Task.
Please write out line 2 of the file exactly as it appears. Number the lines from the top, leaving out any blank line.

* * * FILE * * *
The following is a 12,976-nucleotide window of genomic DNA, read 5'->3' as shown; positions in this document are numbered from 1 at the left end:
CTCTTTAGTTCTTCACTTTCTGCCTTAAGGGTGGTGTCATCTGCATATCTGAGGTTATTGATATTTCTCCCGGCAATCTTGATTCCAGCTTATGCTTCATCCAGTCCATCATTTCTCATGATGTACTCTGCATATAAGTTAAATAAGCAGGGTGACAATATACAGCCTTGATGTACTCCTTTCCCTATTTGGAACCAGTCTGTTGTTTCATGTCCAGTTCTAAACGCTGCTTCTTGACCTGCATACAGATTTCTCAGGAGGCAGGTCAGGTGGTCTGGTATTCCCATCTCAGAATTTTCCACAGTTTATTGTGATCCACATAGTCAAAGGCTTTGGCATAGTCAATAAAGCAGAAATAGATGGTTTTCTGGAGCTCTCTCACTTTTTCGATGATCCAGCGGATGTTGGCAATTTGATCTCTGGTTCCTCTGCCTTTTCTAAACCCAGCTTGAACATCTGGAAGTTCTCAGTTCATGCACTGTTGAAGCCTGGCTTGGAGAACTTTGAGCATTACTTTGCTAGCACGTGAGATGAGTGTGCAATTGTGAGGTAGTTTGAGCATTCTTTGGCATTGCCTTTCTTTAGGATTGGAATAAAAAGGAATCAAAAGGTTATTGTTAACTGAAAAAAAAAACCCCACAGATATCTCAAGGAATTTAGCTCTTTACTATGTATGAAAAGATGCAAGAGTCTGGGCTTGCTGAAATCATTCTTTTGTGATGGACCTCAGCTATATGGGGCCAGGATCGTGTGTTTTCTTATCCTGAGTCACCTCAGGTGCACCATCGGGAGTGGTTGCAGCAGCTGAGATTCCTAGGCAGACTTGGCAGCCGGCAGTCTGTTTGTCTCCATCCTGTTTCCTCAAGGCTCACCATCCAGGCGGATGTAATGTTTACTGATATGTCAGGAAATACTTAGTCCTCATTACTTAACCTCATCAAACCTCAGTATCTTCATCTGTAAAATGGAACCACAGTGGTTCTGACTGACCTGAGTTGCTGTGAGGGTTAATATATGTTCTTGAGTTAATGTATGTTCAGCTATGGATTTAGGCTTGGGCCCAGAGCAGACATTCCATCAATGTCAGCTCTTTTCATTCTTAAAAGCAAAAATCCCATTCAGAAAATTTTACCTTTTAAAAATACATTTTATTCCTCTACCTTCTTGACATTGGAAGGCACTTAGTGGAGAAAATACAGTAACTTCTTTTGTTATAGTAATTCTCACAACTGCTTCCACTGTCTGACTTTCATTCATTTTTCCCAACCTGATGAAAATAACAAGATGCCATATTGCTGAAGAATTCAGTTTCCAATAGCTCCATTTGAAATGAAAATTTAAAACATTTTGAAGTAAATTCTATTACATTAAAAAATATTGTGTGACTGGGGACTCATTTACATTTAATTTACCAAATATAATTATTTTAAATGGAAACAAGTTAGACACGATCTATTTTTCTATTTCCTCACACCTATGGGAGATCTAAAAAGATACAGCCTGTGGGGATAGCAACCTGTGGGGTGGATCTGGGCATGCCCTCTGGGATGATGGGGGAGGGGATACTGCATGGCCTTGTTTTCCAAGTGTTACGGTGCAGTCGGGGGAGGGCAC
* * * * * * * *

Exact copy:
CTCTTTAGTTCTTCACTTTCTGCCTTAAGGGTGGTGTCATCTGCATATCTGAGGTTATTGATATTTCTCCCGGCAATCTTGATTCCAGCTTATGCTTCATCCAGTCCATCATTTCTCATGATGTACTCTGCATATAAGTTAAATAAGCAGGGTGACAATATACAGCCTTGATGTACTCCTTTCCCTATTTGGAACCAGTCTGTTGTTTCATGTCCAGTTCTAAACGCTGCTTCTTGACCTGCATACAGATTTCTCAGGAGGCAGGTCAGGTGGTCTGGTATTCCCATCTCAGAATTTTCCACAGTTTATTGTGATCCACATAGTCAAAGGCTTTGGCATAGTCAATAAAGCAGAAATAGATGGTTTTCTGGAGCTCTCTCACTTTTTCGATGATCCAGCGGATGTTGGCAATTTGATCTCTGGTTCCTCTGCCTTTTCTAAACCCAGCTTGAACATCTGGAAGTTCTCAGTTCATGCACTGTTGAAGCCTGGCTTGGAGAACTTTGAGCATTACTTTGCTAGCACGTGAGATGAGTGTGCAATTGTGAGGTAGTTTGAGCATTCTTTGGCATTGCCTTTCTTTAGGATTGGAATAAAAAGGAATCAAAAGGTTATTGTTAACTGAAAAAAAAAACCCCACAGATATCTCAAGGAATTTAGCTCTTTACTATGTATGAAAAGATGCAAGAGTCTGGGCTTGCTGAAATCATTCTTTTGTGATGGACCTCAGCTATATGGGGCCAGGATCGTGTGTTTTCTTATCCTGAGTCACCTCAGGTGCACCATCGGGAGTGGTTGCAGCAGCTGAGATTCCTAGGCAGACTTGGCAGCCGGCAGTCTGTTTGTCTCCATCCTGTTTCCTCAAGGCTCACCATCCAGGCGGATGTAATGTTTACTGATATGTCAGGAAATACTTAGTCCTCATTACTTAACCTCATCAAACCTCAGTATCTTCATCTGTAAAATGGAACCACAGTGGTTCTGACTGACCTGAGTTGCTGTGAGGGTTAATATATGTTCTTGAGTTAATGTATGTTCAGCTATGGATTTAGGCTTGGGCCCAGAGCAGACATTCCATCAATGTCAGCTCTTTTCATTCTTAAAAGCAAAAATCCCATTCAGAAAATTTTACCTTTTAAAAATACATTTTATTCCTCTACCTTCTTGACATTGGAAGGCACTTAGTGGAGAAAATACAGTAACTTCTTTTGTTATAGTAATTCTCACAACTGCTTCCACTGTCTGACTTTCATTCATTTTTCCCAACCTGATGAAAATAACAAGATGCCATATTGCTGAAGAATTCAGTTTCCAATAGCTCCATTTGAAATGAAAATTTAAAACATTTTGAAGTAAATTCTATTACATTAAAAAATATTGTGTGACTGGGGACTCATTTACATTTAATTTACCAAATATAATTATTTTAAATGGAAACAAGTTAGACACGATCTATTTTTCTATTTCCTCACACCTATGGGAGATCTAAAAAGATACAGCCTGTGGGGATAGCAACCTGTGGGGTGGATCTGGGCATGCCCTCTGGGATGATGGGGGAGGGGATACTGCATGGCCTTGTTTTCCAAGTGTTACGGTGCAGTCGGGGGAGGGCAC